16. Jimmy Cliff
    25th June 2023, 16:02

    Well Lewis needed 15 years and 10 years in the (equal) fastest car on the grid and 7 further years in 2nd/3rd fastest car.

    Max is just in his 3rd season of a championship car and only from mid 2022 the dominant car.
    In 2015 it was a midfield car and 2016-2020 a specific track/conditions race winning car.

    So if Red Bull remains the car to beat till end of 2028 I am sure Max will deliver the 10-15 wins per season to go past Lewis. 2028 would be Max 14th season in F1 – seriously doubt he will continue beyond 2028.

    That however is highly unlikely that Red Bull could come even close to the absolute dominance Mercedes had from 2014-2021 that enables Lewis to surpass Schumacher.

    So combinations of shorter career and less years in championship/dominant car will make it unlikely Max will surpass Lewis but like CarWars pointed out – who really cares – Max for sure doesn’t – he likes winning but cares not about records.

    Lewis with 103 makes him the most frequent winner and all time great however he even with those wins and championships he isn’t in top 3 best F1 drivers of all time.
    Fangio, Clark and Senna IMHO are top 3 – Lewis is top 10 maybe top 5 but not top 3.

  17. Let’s be honest you can’t fool people with all these all time records. F1 isn’t tennis where you have to put all of your talent, skills and body capabilities to constantly be on the top. Look at Djokovic, he’s 36 and still is capable to overplay the young talents. 23 Grand Slam titles. Nadal 22. Federer 20. True and deserved records.

    If we talk about F1 I think 3 titles is enough to consider someone great. Anything more means you kinda had the best car to achieve that.

    1. For a driver to win more than 50 you can say he had pretty particular circunstances on his career.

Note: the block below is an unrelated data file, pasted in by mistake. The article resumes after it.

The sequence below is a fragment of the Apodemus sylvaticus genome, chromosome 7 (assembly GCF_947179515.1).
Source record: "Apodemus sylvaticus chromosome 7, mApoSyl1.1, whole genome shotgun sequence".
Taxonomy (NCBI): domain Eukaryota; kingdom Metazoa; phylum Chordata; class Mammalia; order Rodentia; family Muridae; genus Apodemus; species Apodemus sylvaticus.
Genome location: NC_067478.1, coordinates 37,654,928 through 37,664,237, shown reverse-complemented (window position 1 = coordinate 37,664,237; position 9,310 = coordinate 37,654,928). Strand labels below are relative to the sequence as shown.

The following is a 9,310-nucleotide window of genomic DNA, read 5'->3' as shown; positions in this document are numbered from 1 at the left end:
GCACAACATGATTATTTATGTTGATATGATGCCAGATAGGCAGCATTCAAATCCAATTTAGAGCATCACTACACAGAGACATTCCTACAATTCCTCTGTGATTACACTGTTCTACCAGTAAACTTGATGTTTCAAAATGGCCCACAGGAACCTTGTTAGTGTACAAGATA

Hamilton had years of great cars to rack up race wins, Schumacher also had years of great cars and no team mate to take anything from him.

      Vettel had 2 tremendously successfull seasons at Red Bull to boost his numbers., Prost had competitive cars for most of his career..

      And Max, who’s soon to join this list, have had some great cars and is the youngest driver ever. At 25 he’s more experienced than most drivers ever were and still can brag to have most of his career ahead of him.

      1. Schumacher though has 50 wins without a dominant car or something like that, not sure if any other driver did something like this, which shows it’s not just the car making you rack up wins.

        Obviously, to beat records, get 90-100-110 wins etc. you need dominant cars, because the ones you’re trying to beat had them.

        1. First, while Schumacher has won a championship (1994) without driving the constructor’s championship car, I think you’d be hard pressed to find 50 victories under those circumstances– that’s over half his wins. I believe the actual number is 22– and 17 for Hamilton.